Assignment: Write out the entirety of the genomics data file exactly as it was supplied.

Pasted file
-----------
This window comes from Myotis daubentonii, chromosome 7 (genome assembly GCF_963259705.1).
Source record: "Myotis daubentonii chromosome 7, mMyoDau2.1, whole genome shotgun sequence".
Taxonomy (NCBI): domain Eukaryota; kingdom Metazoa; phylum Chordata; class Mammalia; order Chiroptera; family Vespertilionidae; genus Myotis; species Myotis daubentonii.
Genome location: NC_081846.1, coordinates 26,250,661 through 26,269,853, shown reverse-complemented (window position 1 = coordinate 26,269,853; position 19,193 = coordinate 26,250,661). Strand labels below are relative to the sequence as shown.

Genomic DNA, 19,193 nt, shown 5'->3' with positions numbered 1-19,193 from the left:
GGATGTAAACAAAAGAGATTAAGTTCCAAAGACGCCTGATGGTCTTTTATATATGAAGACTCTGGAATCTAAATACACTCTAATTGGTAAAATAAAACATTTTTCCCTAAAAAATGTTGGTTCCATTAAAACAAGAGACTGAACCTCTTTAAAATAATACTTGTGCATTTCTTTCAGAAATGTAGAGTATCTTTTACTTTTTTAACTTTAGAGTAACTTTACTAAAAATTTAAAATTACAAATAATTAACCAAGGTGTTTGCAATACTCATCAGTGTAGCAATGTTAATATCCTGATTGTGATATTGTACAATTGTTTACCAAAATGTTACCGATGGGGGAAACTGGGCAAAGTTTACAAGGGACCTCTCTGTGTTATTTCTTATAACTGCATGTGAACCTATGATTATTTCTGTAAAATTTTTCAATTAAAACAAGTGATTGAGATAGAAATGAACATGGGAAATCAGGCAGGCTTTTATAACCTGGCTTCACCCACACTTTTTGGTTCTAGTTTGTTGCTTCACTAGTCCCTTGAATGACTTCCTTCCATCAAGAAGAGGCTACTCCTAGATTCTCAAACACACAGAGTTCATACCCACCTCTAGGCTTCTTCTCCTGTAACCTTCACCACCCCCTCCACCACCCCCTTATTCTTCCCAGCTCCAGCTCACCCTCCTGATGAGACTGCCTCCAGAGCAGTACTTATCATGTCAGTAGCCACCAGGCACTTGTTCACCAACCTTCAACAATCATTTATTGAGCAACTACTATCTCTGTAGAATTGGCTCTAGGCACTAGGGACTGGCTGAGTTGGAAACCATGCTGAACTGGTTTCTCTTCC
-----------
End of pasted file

This window comes from Myotis daubentonii, chromosome 7 (genome assembly GCF_963259705.1).
Source record: "Myotis daubentonii chromosome 7, mMyoDau2.1, whole genome shotgun sequence".
Taxonomy (NCBI): domain Eukaryota; kingdom Metazoa; phylum Chordata; class Mammalia; order Chiroptera; family Vespertilionidae; genus Myotis; species Myotis daubentonii.
Genome location: NC_081846.1, coordinates 26,250,661 through 26,269,853, shown reverse-complemented (window position 1 = coordinate 26,269,853; position 19,193 = coordinate 26,250,661). Strand labels below are relative to the sequence as shown.

Genomic DNA, 19,193 nt, shown 5'->3' with positions numbered 1-19,193 from the left:
GGATGTAAACAAAAGAGATTAAGTTCCAAAGACGCCTGATGGTCTTTTATATATGAAGACTCTGGAATCTAAATACACTCTAATTGGTAAAATAAAACATTTTTCCCTAAAAAATGTTGGTTCCATTAAAACAAGAGACTGAACCTCTTTAAAATAATACTTGTGCATTTCTTTCAGAAATGTAGAGTATCTTTTACTTTTTTAACTTTAGAGTAACTTTACTAAAAATTTAAAATTACAAATAATTAACCAAGGTGTTTGCAATACTCATCAGTGTAGCAATGTTAATATCCTGATTGTGATATTGTACAATTGTTTACCAAAATGTTACCGATGGGGGAAACTGGGCAAAGTTTACAAGGGACCTCTCTGTGTTATTTCTTATAACTGCATGTGAACCTATGATTATTTCTGTAAAATTTTTCAATTAAAACAAGTGATTGAGATAGAAATGAACATGGGAAATCAGGCAGGCTTTTATAACCTGGCTTCACCCACACTTTTTGGTTCTAGTTTGTTGCTTCACTAGTCCCTTGAATGACTTCCTTCCATCAAGAAGAGGCTACTCCTAGATTCTCAAACACACAGAGTTCATACCCACCTCTAGGCTTCTTCTCCTGTAACCTTCACCACCCCCTCCACCACCCCCTTATTCTTCCCAGCTCCAGCTCACCCTCCTGATGAGACTGCCTCCAGAGCAGTACTTATCATGTCAGTAGCCACCAGGCACTTGTTCACCAACCTTCAACAATCATTTATTGAGCAACTACTATCTCTGTAGAATTGGCTCTAGGCACTAGGGACTGGCTGAGTTGGAAACCATGCTGAACTGGTTTCTCTTCC